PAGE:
In 2011, I announced I was trying to see every film released in 1939. This new series chronicles films released in 1939 as I watch them. As we start out this blog feature, this section may become more concrete as I search for a common thread that runs throughout each film of the year. Right now, that’s difficult.
1939 film: Only Angels Have Wings (1939)
Release date: May 12, 1939
Cary Grant, Jean Arthur, Rita Hayworth, Richard Barthelmess, Thomas Mitchell, Allyn Joslyn, Sig Ruman, John Carroll, Noah Beery Jr., Milisa Sierra, Pat Flaherty, Don ‘Red’ Barry (billed as Donald Barry), Victor Kilian
Studio: Columbia Pictures
Director: Howard Hawks
Barranca Airways is run by Geoff Carter (Grant) in South America. Geoff and his pilots fly hazardous missions over mountains and in bad weather to carry air mail in and out of South America. His closest friend is veteran flyer Kid Dabb (Mithcell). Performer Bonnie Lee (Arthur) gets off a boat one night and meets Geoff and some of the fliers while waiting for her next boat. She ends up staying; intrigued by the flying business and Geoff. The business is complicated when Bat MacPherson (Barthelmess) and his wife Judy (Hayworth) arrive. Bat previously bailed out of a crashing plane which had the brother Kidd (Mitchell), and Bat’s wife is also Geoff’s old flame.
• The only film Richard Barthelmess had in 1939, and it was his first film in three years. He only was in three more films after “Only Angels Have Wings.”
• Jean Arthur was in two films released in 1939. The other “Mr. Smith Goes to Washington.”
• Cary Grant was in three films released in 1939.
• Rita Hayworth was in three films released in 1939, and this was one of her first “A” budget pictures.
• The flight footage was shot by Elmer Dyer with Hollywood stunt flyer Paul Mantz flew the planes. The snowy mountain shots were filmed in Las Vegas; Salt Lake City and St. George in Utah; and Riverside, Bishop and Muroc Dry Lake in California, according to the book Howard Hawks: The Grey Fox of Hollywood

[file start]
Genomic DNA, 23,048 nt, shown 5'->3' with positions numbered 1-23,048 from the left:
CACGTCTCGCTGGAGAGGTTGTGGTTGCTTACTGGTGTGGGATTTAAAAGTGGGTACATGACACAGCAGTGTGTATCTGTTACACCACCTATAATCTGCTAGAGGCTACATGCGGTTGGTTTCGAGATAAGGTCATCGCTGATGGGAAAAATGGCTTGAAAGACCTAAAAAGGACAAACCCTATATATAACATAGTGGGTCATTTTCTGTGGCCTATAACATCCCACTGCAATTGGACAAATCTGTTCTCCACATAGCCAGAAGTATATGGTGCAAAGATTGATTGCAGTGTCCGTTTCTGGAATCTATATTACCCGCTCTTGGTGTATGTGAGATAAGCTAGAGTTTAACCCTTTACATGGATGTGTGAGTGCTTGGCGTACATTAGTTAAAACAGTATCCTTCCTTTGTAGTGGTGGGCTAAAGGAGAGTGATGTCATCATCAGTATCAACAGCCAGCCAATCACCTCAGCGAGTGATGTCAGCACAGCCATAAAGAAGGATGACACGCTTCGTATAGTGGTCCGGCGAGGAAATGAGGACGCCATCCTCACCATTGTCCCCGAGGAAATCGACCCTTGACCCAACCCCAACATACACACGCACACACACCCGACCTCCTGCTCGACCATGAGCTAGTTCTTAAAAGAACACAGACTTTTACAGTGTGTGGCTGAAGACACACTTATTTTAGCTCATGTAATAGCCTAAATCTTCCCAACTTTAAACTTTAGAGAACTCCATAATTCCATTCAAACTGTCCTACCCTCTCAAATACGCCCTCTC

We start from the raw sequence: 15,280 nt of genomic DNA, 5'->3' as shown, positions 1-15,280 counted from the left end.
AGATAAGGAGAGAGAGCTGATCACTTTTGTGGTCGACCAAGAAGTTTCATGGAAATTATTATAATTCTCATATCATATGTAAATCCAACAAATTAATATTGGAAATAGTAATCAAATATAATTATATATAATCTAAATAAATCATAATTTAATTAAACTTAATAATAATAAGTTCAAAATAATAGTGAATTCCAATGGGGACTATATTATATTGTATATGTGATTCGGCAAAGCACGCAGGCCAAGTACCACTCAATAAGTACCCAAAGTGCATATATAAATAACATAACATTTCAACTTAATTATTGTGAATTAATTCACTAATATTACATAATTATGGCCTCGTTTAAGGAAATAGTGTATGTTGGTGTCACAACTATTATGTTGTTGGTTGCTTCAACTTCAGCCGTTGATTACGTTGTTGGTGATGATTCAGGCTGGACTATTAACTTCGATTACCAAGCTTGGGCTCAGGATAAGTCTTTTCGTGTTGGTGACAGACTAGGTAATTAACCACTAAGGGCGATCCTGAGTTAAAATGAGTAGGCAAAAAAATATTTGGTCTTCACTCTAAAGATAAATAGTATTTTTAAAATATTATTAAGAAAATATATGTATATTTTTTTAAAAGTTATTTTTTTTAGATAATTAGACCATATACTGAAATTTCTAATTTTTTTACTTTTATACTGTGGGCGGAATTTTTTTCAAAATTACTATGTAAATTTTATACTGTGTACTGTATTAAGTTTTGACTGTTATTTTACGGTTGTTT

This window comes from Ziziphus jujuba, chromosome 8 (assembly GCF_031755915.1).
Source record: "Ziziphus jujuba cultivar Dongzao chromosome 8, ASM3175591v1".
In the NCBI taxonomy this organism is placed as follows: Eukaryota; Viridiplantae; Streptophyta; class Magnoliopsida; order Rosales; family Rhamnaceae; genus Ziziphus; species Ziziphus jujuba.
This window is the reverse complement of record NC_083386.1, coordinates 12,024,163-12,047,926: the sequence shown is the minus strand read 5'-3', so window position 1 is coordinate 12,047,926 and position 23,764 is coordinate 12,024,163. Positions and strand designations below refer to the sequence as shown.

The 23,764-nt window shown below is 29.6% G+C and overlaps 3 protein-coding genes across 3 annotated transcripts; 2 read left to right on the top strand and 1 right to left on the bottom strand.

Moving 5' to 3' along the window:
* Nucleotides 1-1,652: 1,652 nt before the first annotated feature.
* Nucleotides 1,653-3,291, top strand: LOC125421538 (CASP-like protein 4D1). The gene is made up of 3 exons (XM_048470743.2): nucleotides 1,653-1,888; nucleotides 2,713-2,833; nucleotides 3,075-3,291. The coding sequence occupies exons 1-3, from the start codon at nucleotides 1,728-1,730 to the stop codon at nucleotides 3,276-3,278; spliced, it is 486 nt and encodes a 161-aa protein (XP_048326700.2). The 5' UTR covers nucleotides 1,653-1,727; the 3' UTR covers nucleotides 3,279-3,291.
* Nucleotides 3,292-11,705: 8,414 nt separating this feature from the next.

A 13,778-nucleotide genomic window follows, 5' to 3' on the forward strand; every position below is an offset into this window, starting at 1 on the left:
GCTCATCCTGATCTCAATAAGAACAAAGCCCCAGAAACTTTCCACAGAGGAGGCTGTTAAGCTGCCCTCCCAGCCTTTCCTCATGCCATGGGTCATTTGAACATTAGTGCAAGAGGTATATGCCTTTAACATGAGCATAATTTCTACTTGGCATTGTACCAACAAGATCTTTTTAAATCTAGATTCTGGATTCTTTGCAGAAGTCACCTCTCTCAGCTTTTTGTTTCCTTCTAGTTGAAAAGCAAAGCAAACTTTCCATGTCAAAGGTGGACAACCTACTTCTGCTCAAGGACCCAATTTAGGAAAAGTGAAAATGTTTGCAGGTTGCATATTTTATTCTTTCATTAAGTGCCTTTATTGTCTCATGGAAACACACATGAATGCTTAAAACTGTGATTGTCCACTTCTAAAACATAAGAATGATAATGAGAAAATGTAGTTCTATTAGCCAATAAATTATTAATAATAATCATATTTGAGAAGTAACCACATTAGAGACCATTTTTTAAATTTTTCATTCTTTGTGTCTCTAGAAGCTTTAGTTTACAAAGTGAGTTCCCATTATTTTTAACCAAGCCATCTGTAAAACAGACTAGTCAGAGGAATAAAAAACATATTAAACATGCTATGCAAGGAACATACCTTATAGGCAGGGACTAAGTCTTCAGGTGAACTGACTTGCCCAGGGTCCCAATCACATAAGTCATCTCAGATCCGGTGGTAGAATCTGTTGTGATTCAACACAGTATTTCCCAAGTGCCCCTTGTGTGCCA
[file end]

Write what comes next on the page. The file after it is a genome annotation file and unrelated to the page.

• The original working title was Pilot Number 4
• Sig Ruman is billed as Sig Rumann.
• Dorothy Comingore and Rochelle Hudson were considered for the role of Judy, according to the book Howard Hawks: The Grey Fox of Hollywood by Todd McCarthy
• Charles Vidor shot some of Rita Hayworth’s retakes, according to McCarthy’s book.
My review: Searching for the “1939 feature”:
Until I started film review series, I didn’t often revisit movies. I would watch movies and keep trucking with other new-to-me viewings because there are so many movies to see!
I’m ashamed to say the acclaimed film, “Only Angels Have Wings” (1939) is one of those many films I had only seen once until revisiting yesterday. I first watched “Only Angels Have Wings” when I was 15 or 16; attempting to see all of Rita Hayworth’s films. For some reason, I recall being disappointed but I don’t know why. As I’ve discovered revisiting more and more films, I think I was too young to appreciate some of these films and also had preconceived perceptions about the roles I wanted my favorite actors to play.
Revisiting the film at least 15 years later, I enjoyed and appreciated “Only Angels Have Wings” (1939), particularly what it represented for the careers of some of the performers.